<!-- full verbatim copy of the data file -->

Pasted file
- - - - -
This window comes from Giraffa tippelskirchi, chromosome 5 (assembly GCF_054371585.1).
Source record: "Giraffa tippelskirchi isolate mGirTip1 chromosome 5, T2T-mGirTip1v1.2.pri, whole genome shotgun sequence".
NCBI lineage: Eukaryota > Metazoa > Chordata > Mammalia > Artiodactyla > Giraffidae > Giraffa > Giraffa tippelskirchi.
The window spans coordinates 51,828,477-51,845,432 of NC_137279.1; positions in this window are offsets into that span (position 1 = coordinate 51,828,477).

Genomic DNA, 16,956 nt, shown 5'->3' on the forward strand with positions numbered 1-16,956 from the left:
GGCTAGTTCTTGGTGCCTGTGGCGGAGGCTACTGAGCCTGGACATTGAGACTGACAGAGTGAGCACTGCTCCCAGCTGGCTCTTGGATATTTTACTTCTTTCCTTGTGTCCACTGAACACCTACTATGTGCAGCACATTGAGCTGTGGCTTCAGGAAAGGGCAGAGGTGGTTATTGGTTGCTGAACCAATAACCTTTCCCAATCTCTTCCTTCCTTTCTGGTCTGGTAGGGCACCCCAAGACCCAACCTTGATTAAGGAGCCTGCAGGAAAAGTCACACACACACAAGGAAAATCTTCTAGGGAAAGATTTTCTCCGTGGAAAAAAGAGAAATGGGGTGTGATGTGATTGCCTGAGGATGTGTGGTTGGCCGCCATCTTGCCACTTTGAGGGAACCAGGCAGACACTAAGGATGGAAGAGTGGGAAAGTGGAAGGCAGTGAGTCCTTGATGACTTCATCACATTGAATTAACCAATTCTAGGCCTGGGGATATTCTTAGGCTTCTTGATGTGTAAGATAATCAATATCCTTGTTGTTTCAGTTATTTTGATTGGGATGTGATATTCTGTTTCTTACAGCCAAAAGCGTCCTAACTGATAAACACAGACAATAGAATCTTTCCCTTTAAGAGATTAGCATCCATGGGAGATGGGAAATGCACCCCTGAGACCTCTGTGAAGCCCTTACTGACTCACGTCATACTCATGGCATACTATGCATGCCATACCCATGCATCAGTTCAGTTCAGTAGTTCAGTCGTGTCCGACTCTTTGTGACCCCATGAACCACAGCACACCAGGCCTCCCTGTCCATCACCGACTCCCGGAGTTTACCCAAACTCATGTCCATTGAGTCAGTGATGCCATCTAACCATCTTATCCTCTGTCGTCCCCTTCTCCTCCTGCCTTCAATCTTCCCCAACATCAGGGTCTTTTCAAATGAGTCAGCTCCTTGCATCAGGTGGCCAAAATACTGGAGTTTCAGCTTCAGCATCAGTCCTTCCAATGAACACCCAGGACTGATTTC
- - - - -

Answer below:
This window comes from Giraffa tippelskirchi, chromosome 5 (assembly GCF_054371585.1).
Source record: "Giraffa tippelskirchi isolate mGirTip1 chromosome 5, T2T-mGirTip1v1.2.pri, whole genome shotgun sequence".
NCBI lineage: Eukaryota > Metazoa > Chordata > Mammalia > Artiodactyla > Giraffidae > Giraffa > Giraffa tippelskirchi.
The window spans coordinates 51,828,477-51,845,432 of NC_137279.1; positions in this window are offsets into that span (position 1 = coordinate 51,828,477).

Genomic DNA, 16,956 nt, shown 5'->3' on the forward strand with positions numbered 1-16,956 from the left:
GGCTAGTTCTTGGTGCCTGTGGCGGAGGCTACTGAGCCTGGACATTGAGACTGACAGAGTGAGCACTGCTCCCAGCTGGCTCTTGGATATTTTACTTCTTTCCTTGTGTCCACTGAACACCTACTATGTGCAGCACATTGAGCTGTGGCTTCAGGAAAGGGCAGAGGTGGTTATTGGTTGCTGAACCAATAACCTTTCCCAATCTCTTCCTTCCTTTCTGGTCTGGTAGGGCACCCCAAGACCCAACCTTGATTAAGGAGCCTGCAGGAAAAGTCACACACACACAAGGAAAATCTTCTAGGGAAAGATTTTCTCCGTGGAAAAAAGAGAAATGGGGTGTGATGTGATTGCCTGAGGATGTGTGGTTGGCCGCCATCTTGCCACTTTGAGGGAACCAGGCAGACACTAAGGATGGAAGAGTGGGAAAGTGGAAGGCAGTGAGTCCTTGATGACTTCATCACATTGAATTAACCAATTCTAGGCCTGGGGATATTCTTAGGCTTCTTGATGTGTAAGATAATCAATATCCTTGTTGTTTCAGTTATTTTGATTGGGATGTGATATTCTGTTTCTTACAGCCAAAAGCGTCCTAACTGATAAACACAGACAATAGAATCTTTCCCTTTAAGAGATTAGCATCCATGGGAGATGGGAAATGCACCCCTGAGACCTCTGTGAAGCCCTTACTGACTCACGTCATACTCATGGCATACTATGCATGCCATACCCATGCATCAGTTCAGTTCAGTAGTTCAGTCGTGTCCGACTCTTTGTGACCCCATGAACCACAGCACACCAGGCCTCCCTGTCCATCACCGACTCCCGGAGTTTACCCAAACTCATGTCCATTGAGTCAGTGATGCCATCTAACCATCTTATCCTCTGTCGTCCCCTTCTCCTCCTGCCTTCAATCTTCCCCAACATCAGGGTCTTTTCAAATGAGTCAGCTCCTTGCATCAGGTGGCCAAAATACTGGAGTTTCAGCTTCAGCATCAGTCCTTCCAATGAACACCCAGGACTGATTTC